Old 07-06-2013, 07:57 AM
 
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Originally Posted by Bernie20 View Post
There isn't much of a link between the Irish and Spanish. The R1b in Ireland is of a different subclade to most of Spain and the Irish cluster with Northern Europe on autosomal dna. There are people in every European country that have brown eyes and dark hair as I have said there is no such group as Black Irish it is a myth. An Irish person with brown eyes and black hair would still have the same genetics as an Irish person with green eyes and red hair.
Of course they wouldn't match now in the present however their subclads i.e. Basque R-M153 (R-P312-2a) & Irish (R-M222 (R-P312-4b) do match up when go far enough back (in time) to their parental subclad R-P312 (R1b1a2a1a1b) and before that M-269 (R1b1a2) which shows the three highest in that subclad as Wales 92%, Basque 87% & Ireland 85%. Yes there are other subclads as well e.g. R-U106 (R1b1a2a1a1a) found mainly around western Germany, Netherlands, and southeastern England although i've not heard of any ''black'' terminology for these people.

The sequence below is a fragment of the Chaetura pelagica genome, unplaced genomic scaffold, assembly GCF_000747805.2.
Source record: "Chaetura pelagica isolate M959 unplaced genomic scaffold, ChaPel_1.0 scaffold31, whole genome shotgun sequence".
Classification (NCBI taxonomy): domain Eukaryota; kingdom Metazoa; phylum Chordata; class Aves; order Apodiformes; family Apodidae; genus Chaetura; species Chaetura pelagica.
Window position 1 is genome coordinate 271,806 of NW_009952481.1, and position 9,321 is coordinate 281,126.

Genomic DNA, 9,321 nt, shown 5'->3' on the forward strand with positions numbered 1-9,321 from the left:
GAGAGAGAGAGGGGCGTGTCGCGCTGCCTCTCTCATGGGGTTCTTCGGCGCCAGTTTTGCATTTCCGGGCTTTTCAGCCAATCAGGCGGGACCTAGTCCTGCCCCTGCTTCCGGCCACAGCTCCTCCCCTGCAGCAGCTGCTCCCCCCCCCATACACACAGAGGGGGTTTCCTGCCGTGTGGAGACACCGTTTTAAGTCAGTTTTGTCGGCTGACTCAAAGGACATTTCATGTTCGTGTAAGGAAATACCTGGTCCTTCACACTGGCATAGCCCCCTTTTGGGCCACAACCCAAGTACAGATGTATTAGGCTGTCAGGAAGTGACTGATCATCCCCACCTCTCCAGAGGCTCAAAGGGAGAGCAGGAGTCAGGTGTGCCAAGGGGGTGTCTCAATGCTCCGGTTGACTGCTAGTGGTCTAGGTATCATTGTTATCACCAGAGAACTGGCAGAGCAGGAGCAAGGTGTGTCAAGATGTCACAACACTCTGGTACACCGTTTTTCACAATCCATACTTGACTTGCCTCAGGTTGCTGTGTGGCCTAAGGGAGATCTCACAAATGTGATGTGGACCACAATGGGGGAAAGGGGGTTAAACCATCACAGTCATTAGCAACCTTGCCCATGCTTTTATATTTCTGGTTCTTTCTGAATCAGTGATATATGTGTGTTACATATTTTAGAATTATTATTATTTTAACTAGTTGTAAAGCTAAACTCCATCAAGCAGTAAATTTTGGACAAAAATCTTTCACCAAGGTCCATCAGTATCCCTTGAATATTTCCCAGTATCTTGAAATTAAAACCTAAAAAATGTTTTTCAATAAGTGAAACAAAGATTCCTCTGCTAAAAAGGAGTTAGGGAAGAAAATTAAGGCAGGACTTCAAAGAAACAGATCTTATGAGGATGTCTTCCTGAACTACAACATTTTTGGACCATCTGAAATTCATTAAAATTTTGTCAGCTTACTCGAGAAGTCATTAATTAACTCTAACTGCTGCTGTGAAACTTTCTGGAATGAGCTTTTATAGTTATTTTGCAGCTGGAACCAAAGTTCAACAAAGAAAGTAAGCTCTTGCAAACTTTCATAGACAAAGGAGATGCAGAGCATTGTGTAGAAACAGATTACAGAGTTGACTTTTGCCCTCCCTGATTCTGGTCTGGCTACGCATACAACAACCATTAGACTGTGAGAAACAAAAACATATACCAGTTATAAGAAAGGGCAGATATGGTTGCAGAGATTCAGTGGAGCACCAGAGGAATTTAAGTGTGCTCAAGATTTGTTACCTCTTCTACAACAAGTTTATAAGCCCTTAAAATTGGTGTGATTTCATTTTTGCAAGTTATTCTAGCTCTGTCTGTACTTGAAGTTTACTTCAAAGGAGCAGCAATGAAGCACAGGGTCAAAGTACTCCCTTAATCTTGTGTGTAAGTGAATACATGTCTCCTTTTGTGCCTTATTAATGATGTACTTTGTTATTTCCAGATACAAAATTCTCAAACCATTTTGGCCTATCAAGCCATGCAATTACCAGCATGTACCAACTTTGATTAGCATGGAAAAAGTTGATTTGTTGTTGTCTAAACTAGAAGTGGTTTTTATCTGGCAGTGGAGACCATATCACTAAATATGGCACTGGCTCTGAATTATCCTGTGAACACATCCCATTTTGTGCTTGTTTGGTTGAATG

As far as ''black'' irish or any other ''black'' british terminology goes i freely plead ignorance to this subject as sadly i've never resided at nor visited the British Isles (motherland) as i'll continue to follow along with interest as to what others have to say about this.